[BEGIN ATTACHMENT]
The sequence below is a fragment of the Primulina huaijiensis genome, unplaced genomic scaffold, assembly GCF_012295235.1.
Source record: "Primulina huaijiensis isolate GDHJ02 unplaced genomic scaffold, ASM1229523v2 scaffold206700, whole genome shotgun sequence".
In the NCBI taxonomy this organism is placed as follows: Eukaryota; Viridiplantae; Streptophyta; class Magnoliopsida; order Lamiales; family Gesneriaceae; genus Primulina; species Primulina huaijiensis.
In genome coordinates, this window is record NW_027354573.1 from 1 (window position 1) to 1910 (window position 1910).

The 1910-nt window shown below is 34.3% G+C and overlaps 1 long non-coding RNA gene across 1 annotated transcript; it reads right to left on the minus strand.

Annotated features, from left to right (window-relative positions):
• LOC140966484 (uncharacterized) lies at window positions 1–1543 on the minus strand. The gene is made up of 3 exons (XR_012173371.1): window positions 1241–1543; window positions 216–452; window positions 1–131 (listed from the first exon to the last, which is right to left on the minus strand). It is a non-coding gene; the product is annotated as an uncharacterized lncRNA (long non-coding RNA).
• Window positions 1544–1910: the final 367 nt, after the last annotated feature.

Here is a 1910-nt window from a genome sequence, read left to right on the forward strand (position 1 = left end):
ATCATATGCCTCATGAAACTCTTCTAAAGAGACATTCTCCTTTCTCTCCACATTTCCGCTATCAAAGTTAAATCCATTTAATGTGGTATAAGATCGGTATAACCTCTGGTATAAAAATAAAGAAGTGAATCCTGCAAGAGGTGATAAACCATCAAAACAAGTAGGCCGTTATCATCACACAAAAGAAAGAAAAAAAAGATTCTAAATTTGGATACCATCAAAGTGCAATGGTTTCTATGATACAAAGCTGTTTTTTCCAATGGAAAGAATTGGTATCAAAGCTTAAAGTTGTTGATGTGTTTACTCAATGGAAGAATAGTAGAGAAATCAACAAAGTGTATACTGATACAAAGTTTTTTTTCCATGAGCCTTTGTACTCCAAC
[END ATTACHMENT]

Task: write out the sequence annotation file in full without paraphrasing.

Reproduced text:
The sequence below is a fragment of the Primulina huaijiensis genome, unplaced genomic scaffold, assembly GCF_012295235.1.
Source record: "Primulina huaijiensis isolate GDHJ02 unplaced genomic scaffold, ASM1229523v2 scaffold206700, whole genome shotgun sequence".
In the NCBI taxonomy this organism is placed as follows: Eukaryota; Viridiplantae; Streptophyta; class Magnoliopsida; order Lamiales; family Gesneriaceae; genus Primulina; species Primulina huaijiensis.
In genome coordinates, this window is record NW_027354573.1 from 1 (window position 1) to 1910 (window position 1910).

The 1910-nt window shown below is 34.3% G+C and overlaps 1 long non-coding RNA gene across 1 annotated transcript; it reads right to left on the minus strand.

Annotated features, from left to right (window-relative positions):
• LOC140966484 (uncharacterized) lies at window positions 1–1543 on the minus strand. The gene is made up of 3 exons (XR_012173371.1): window positions 1241–1543; window positions 216–452; window positions 1–131 (listed from the first exon to the last, which is right to left on the minus strand). It is a non-coding gene; the product is annotated as an uncharacterized lncRNA (long non-coding RNA).
• Window positions 1544–1910: the final 367 nt, after the last annotated feature.

Here is a 1910-nt window from a genome sequence, read left to right on the forward strand (position 1 = left end):
ATCATATGCCTCATGAAACTCTTCTAAAGAGACATTCTCCTTTCTCTCCACATTTCCGCTATCAAAGTTAAATCCATTTAATGTGGTATAAGATCGGTATAACCTCTGGTATAAAAATAAAGAAGTGAATCCTGCAAGAGGTGATAAACCATCAAAACAAGTAGGCCGTTATCATCACACAAAAGAAAGAAAAAAAAGATTCTAAATTTGGATACCATCAAAGTGCAATGGTTTCTATGATACAAAGCTGTTTTTTCCAATGGAAAGAATTGGTATCAAAGCTTAAAGTTGTTGATGTGTTTACTCAATGGAAGAATAGTAGAGAAATCAACAAAGTGTATACTGATACAAAGTTTTTTTTCCATGAGCCTTTGTACTCCAAC